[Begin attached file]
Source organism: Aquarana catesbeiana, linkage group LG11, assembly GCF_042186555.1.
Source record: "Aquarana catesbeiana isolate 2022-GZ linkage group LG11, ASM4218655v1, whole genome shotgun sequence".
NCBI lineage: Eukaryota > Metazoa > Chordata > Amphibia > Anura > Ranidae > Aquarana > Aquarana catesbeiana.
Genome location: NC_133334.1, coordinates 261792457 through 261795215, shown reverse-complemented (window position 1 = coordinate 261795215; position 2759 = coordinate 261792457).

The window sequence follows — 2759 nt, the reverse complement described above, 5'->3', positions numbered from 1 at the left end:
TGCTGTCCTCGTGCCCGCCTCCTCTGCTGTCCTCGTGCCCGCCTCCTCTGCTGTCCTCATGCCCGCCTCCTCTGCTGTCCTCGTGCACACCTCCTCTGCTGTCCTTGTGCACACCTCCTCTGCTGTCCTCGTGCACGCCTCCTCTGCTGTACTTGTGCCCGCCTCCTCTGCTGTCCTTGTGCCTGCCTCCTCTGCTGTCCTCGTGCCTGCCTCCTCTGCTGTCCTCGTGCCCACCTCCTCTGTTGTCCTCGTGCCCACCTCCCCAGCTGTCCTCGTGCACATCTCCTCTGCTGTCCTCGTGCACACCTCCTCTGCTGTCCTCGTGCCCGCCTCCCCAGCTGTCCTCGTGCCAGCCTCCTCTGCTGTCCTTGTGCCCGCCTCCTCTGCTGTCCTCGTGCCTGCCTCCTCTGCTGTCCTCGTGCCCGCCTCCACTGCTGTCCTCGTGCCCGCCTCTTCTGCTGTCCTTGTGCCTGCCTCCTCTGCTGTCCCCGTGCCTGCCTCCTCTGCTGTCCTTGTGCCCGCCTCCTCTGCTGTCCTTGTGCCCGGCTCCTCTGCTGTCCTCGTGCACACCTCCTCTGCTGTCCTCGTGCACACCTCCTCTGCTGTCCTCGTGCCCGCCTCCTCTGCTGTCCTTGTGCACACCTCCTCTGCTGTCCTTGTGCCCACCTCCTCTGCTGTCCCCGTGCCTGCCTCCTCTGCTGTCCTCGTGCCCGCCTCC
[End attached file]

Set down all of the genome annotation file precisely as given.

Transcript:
Source organism: Aquarana catesbeiana, linkage group LG11, assembly GCF_042186555.1.
Source record: "Aquarana catesbeiana isolate 2022-GZ linkage group LG11, ASM4218655v1, whole genome shotgun sequence".
NCBI lineage: Eukaryota > Metazoa > Chordata > Amphibia > Anura > Ranidae > Aquarana > Aquarana catesbeiana.
Genome location: NC_133334.1, coordinates 261792457 through 261795215, shown reverse-complemented (window position 1 = coordinate 261795215; position 2759 = coordinate 261792457).

The window sequence follows — 2759 nt, the reverse complement described above, 5'->3', positions numbered from 1 at the left end:
TGCTGTCCTCGTGCCCGCCTCCTCTGCTGTCCTCGTGCCCGCCTCCTCTGCTGTCCTCATGCCCGCCTCCTCTGCTGTCCTCGTGCACACCTCCTCTGCTGTCCTTGTGCACACCTCCTCTGCTGTCCTCGTGCACGCCTCCTCTGCTGTACTTGTGCCCGCCTCCTCTGCTGTCCTTGTGCCTGCCTCCTCTGCTGTCCTCGTGCCTGCCTCCTCTGCTGTCCTCGTGCCCACCTCCTCTGTTGTCCTCGTGCCCACCTCCCCAGCTGTCCTCGTGCACATCTCCTCTGCTGTCCTCGTGCACACCTCCTCTGCTGTCCTCGTGCCCGCCTCCCCAGCTGTCCTCGTGCCAGCCTCCTCTGCTGTCCTTGTGCCCGCCTCCTCTGCTGTCCTCGTGCCTGCCTCCTCTGCTGTCCTCGTGCCCGCCTCCACTGCTGTCCTCGTGCCCGCCTCTTCTGCTGTCCTTGTGCCTGCCTCCTCTGCTGTCCCCGTGCCTGCCTCCTCTGCTGTCCTTGTGCCCGCCTCCTCTGCTGTCCTTGTGCCCGGCTCCTCTGCTGTCCTCGTGCACACCTCCTCTGCTGTCCTCGTGCACACCTCCTCTGCTGTCCTCGTGCCCGCCTCCTCTGCTGTCCTTGTGCACACCTCCTCTGCTGTCCTTGTGCCCACCTCCTCTGCTGTCCCCGTGCCTGCCTCCTCTGCTGTCCTCGTGCCCGCCTCC